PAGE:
A third area where improvement is urgently needed is better embedding and enlarging the reach of green entrepreneurship by following recent trends in existing areas of research.
On the theoretical side, the literature has shown significant progress made in both fields of entrepreneurship Meyskens and Carsrud, and eco-innovation Hoogendoorn et al. Yet, only a small number of studies bridge these insights to equip green entrepreneurship literature with a sound theoretical framework.
One of the objectives of this special issue is to lay out some ground work for a strong theoretical framework by bringing together approaches from different disciplines in management and economics. For example, evidence from different papers in this special issue points to the differential ability of young companies to transform green technologies into performance. One reason put forward by these works relates to the complexity of green technology given its early stage. Looking at the innovation barriers as well as failure in innovation activities faced by born green companies can inform both recent attempts in the innovation literature Marin et al.
Evidently, these studies contained here may have only scratched the surface of the problem and future work should try to dig deeper into this. Such an approach will not only make the field more robust, it will also open up new opportunities for research in fields from these disciplines e. Finally, a current weakness in the field of green entrepreneurship is that it frequently relies on evidence from a single country or industry setting, and almost entirely based in advanced economies.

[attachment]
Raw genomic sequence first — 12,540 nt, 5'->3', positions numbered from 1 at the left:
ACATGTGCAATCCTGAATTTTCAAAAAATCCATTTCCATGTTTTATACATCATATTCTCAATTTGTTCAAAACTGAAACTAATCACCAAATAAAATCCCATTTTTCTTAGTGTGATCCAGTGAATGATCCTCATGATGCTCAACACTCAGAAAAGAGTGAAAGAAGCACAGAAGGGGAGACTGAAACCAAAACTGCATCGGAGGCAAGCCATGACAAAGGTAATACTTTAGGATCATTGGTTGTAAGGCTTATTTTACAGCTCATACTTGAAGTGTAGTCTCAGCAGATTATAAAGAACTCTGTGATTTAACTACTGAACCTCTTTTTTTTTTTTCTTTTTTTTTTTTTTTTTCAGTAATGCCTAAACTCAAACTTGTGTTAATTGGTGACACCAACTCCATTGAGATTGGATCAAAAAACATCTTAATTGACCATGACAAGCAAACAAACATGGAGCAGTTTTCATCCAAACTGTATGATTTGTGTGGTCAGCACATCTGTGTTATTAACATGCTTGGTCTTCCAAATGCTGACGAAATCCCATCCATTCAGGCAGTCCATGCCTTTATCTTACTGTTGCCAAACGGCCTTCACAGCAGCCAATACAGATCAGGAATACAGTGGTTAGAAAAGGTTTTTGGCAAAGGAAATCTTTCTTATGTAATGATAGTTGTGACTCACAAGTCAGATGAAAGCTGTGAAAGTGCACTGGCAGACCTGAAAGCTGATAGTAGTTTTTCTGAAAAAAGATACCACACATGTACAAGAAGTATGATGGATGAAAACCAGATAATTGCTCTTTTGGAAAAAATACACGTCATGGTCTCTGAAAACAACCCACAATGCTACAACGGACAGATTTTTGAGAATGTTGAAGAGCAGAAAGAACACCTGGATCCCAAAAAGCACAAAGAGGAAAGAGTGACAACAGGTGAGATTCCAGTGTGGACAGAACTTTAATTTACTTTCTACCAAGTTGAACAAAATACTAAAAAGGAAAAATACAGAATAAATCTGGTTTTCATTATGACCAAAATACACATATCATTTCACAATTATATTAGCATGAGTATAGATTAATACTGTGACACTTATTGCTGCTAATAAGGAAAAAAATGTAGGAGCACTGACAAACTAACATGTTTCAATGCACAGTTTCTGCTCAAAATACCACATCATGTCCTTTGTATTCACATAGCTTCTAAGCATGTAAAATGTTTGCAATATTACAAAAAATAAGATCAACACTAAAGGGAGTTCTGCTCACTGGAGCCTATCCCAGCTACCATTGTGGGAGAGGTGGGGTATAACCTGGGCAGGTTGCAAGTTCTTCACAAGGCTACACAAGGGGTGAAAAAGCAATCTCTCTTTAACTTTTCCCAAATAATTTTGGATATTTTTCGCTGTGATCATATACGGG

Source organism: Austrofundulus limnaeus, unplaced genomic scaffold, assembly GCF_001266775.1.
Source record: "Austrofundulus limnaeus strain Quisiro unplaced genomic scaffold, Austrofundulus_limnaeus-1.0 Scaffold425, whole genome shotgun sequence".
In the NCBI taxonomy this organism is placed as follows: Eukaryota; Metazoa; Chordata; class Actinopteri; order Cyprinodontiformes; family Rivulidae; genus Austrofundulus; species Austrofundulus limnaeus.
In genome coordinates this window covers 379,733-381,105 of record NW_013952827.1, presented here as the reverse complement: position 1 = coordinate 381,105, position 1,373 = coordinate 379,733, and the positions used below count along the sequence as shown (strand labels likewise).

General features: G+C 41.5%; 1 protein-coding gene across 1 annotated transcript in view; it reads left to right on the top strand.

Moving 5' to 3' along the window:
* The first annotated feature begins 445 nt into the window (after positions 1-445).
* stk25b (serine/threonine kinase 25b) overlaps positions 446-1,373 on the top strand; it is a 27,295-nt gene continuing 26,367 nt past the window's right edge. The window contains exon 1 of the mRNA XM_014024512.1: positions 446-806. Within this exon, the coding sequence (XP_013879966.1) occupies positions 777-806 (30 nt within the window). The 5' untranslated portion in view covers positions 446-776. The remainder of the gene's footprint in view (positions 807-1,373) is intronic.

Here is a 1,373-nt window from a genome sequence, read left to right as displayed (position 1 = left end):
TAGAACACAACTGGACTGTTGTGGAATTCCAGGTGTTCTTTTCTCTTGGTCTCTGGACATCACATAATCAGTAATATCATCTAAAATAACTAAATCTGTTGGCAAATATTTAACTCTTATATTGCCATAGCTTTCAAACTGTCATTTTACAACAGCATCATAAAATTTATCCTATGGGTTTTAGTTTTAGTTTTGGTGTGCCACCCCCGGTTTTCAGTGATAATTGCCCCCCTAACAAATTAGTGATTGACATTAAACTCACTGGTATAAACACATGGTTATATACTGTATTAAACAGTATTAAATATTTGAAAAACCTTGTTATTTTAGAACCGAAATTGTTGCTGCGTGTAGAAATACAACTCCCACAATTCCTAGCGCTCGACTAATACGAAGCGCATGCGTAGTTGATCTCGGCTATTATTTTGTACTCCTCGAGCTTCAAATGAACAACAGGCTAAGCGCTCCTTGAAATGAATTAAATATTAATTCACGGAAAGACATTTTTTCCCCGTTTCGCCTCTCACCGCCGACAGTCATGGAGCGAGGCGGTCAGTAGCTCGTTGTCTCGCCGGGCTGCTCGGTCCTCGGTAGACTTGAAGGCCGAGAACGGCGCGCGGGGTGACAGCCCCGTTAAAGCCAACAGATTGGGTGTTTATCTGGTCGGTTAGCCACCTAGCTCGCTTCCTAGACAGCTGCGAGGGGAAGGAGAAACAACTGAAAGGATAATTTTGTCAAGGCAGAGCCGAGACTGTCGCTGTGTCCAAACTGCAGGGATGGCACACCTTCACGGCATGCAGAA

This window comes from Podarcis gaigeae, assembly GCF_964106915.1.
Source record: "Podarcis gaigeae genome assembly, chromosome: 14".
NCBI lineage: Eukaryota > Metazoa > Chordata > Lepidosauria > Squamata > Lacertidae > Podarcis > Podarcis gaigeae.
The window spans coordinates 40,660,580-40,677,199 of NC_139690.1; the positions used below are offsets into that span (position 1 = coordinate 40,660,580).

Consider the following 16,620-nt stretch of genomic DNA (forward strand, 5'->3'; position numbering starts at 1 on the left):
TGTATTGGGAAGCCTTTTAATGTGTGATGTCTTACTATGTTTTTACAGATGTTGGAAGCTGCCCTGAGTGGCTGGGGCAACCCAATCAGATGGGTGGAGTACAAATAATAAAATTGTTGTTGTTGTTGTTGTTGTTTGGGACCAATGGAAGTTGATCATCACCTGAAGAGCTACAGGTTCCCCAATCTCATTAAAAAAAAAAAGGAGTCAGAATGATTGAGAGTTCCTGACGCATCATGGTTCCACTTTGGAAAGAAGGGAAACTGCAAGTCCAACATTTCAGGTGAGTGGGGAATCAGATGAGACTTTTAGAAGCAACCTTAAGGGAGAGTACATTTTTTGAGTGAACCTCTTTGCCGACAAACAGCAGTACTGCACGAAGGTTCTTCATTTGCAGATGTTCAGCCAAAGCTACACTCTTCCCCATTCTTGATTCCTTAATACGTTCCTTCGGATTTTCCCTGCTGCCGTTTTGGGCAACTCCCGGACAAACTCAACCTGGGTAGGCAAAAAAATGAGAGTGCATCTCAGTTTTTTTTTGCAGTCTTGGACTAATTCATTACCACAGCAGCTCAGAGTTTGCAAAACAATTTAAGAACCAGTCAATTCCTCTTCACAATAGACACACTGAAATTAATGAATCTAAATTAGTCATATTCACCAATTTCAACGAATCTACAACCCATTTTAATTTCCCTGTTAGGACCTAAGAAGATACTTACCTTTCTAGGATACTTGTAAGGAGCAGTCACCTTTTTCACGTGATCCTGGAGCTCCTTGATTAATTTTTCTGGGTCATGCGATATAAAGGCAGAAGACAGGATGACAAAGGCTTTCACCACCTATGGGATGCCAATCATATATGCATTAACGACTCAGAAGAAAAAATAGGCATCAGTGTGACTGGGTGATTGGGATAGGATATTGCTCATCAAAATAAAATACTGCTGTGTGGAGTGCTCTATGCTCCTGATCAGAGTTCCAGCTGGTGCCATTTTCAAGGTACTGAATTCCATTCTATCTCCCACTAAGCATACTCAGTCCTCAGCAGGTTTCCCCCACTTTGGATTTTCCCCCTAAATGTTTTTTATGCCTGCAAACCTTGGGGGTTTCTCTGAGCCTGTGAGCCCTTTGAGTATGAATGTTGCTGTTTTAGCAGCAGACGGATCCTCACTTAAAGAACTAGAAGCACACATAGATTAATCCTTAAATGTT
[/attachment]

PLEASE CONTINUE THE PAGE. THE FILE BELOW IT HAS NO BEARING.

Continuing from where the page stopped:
Although green entrepreneurship is often perceived to provide a sustained source of new advantages to advanced economies, its role in more impoverished communities should be equally significant if not more as environmental issues coupled with social and economic pressures are often at the forefront of developmental objectives Hall et al.
Cross-country evidence especially from developing economies is, therefore, largely needed in the form of context-specific studies that take into account the social-economic conditions in which green entrepreneurship is embedded.
Footnotes 1. Notes Acknowledgements We are grateful to the editor David Audretsch for supporting this nascent research agenda. Following formal submissions to the journal and a double-blind peer review process, a selection of papers were accepted for publication in this special issue. We are thankful to the reviewers who provided valuable comments while assessing the submissions, and the editorial team of Adam Lederer at the Small Business Economics Journal for their excellent support.
References Abernathy, W. Innovation: mapping the winds of creative destruction. Research Policy, 14 1 , 3— Innovation and small firms. MIT Press. Accessed 20 June Acs, Z.
The knowledge spillover theory of entrepreneurship. Small Business Economics, 32 1 , 15— Google Scholar Ambec, S. Does it pay to be green? A systematic overview. Academy of Management Perspectives, 22 4 , 45— Google Scholar Armington, C.
The determinants of regional variation in new firm formation. Regional Studies, 36 1 , 33— Google Scholar Audretsch, D. Innovation and industry evolution. Cambridge: MIT Press. Entrepreneurship capital and economic growth.
Oxford Review of Economic Policy, 23 1 , 63— Does the knowledge spillover theory of entrepreneurship hold for regions? Research Policy, 34 8 , — Small Business Economics, 43 4 , Google Scholar Ball, C. Removing environmental market failure through support mechanisms: insights from green start-ups in the British, French and German energy sectors.
Small Business Economics, forthcoming in this issue.
Google Scholar Barbieri, N. A survey of the literature on environmental innovation based on main path analysis.
Journal of Economic Surveys, 30 3 , — Google Scholar Bergset, L. Workbook Home First Insights into Business. Manton K.